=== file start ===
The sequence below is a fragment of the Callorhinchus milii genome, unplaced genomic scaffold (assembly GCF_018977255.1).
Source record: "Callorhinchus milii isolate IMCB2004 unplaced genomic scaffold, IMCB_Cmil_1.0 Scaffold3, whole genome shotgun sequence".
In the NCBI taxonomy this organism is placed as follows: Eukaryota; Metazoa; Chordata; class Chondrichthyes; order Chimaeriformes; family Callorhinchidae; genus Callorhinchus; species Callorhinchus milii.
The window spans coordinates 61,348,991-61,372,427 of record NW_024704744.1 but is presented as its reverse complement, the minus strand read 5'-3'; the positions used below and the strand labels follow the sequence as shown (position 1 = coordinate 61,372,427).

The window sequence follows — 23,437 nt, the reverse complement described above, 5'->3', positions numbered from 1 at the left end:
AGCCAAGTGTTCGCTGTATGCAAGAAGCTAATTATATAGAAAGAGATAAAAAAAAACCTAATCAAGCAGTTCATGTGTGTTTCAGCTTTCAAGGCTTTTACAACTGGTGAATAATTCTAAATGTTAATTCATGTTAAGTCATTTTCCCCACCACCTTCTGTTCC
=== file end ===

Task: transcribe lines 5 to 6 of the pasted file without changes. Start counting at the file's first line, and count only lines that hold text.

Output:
The window sequence follows — 23,437 nt, the reverse complement described above, 5'->3', positions numbered from 1 at the left end:
AGCCAAGTGTTCGCTGTATGCAAGAAGCTAATTATATAGAAAGAGATAAAAAAAAACCTAATCAAGCAGTTCATGTGTGTTTCAGCTTTCAAGGCTTTTACAACTGGTGAATAATTCTAAATGTTAATTCATGTTAAGTCATTTTCCCCACCACCTTCTGTTCC